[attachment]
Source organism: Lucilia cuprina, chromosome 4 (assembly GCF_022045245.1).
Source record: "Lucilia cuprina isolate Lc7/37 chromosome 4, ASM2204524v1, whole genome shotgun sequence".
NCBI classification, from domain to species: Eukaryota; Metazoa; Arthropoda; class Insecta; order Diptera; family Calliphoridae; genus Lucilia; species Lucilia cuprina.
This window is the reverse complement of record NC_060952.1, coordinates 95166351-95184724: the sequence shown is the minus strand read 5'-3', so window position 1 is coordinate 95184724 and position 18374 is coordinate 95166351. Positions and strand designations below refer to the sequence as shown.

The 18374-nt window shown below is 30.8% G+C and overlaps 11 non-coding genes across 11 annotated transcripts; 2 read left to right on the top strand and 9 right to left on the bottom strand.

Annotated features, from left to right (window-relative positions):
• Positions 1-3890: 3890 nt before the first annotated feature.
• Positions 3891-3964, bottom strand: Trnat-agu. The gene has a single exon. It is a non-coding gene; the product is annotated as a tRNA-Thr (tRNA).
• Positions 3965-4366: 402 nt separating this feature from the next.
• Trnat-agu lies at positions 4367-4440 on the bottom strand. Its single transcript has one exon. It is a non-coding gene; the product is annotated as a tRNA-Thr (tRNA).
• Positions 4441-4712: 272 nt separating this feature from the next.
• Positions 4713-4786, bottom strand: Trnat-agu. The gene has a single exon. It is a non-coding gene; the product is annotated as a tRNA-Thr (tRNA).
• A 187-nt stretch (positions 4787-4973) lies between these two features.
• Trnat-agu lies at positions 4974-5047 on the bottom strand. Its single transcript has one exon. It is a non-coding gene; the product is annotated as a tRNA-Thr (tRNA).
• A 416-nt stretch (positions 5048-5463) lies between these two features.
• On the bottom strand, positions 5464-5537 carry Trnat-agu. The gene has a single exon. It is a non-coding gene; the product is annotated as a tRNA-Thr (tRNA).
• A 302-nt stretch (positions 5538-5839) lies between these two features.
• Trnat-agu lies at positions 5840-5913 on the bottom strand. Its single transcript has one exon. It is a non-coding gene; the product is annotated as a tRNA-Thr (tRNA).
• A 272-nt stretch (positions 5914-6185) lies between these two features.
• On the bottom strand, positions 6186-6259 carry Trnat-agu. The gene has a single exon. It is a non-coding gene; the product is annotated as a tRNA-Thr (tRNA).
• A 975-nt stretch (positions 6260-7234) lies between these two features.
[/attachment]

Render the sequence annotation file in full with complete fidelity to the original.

Source organism: Lucilia cuprina, chromosome 4 (assembly GCF_022045245.1).
Source record: "Lucilia cuprina isolate Lc7/37 chromosome 4, ASM2204524v1, whole genome shotgun sequence".
NCBI classification, from domain to species: Eukaryota; Metazoa; Arthropoda; class Insecta; order Diptera; family Calliphoridae; genus Lucilia; species Lucilia cuprina.
This window is the reverse complement of record NC_060952.1, coordinates 95166351-95184724: the sequence shown is the minus strand read 5'-3', so window position 1 is coordinate 95184724 and position 18374 is coordinate 95166351. Positions and strand designations below refer to the sequence as shown.

The 18374-nt window shown below is 30.8% G+C and overlaps 11 non-coding genes across 11 annotated transcripts; 2 read left to right on the top strand and 9 right to left on the bottom strand.

Annotated features, from left to right (window-relative positions):
• Positions 1-3890: 3890 nt before the first annotated feature.
• Positions 3891-3964, bottom strand: Trnat-agu. The gene has a single exon. It is a non-coding gene; the product is annotated as a tRNA-Thr (tRNA).
• Positions 3965-4366: 402 nt separating this feature from the next.
• Trnat-agu lies at positions 4367-4440 on the bottom strand. Its single transcript has one exon. It is a non-coding gene; the product is annotated as a tRNA-Thr (tRNA).
• Positions 4441-4712: 272 nt separating this feature from the next.
• Positions 4713-4786, bottom strand: Trnat-agu. The gene has a single exon. It is a non-coding gene; the product is annotated as a tRNA-Thr (tRNA).
• A 187-nt stretch (positions 4787-4973) lies between these two features.
• Trnat-agu lies at positions 4974-5047 on the bottom strand. Its single transcript has one exon. It is a non-coding gene; the product is annotated as a tRNA-Thr (tRNA).
• A 416-nt stretch (positions 5048-5463) lies between these two features.
• On the bottom strand, positions 5464-5537 carry Trnat-agu. The gene has a single exon. It is a non-coding gene; the product is annotated as a tRNA-Thr (tRNA).
• A 302-nt stretch (positions 5538-5839) lies between these two features.
• Trnat-agu lies at positions 5840-5913 on the bottom strand. Its single transcript has one exon. It is a non-coding gene; the product is annotated as a tRNA-Thr (tRNA).
• A 272-nt stretch (positions 5914-6185) lies between these two features.
• On the bottom strand, positions 6186-6259 carry Trnat-agu. The gene has a single exon. It is a non-coding gene; the product is annotated as a tRNA-Thr (tRNA).
• A 975-nt stretch (positions 6260-7234) lies between these two features.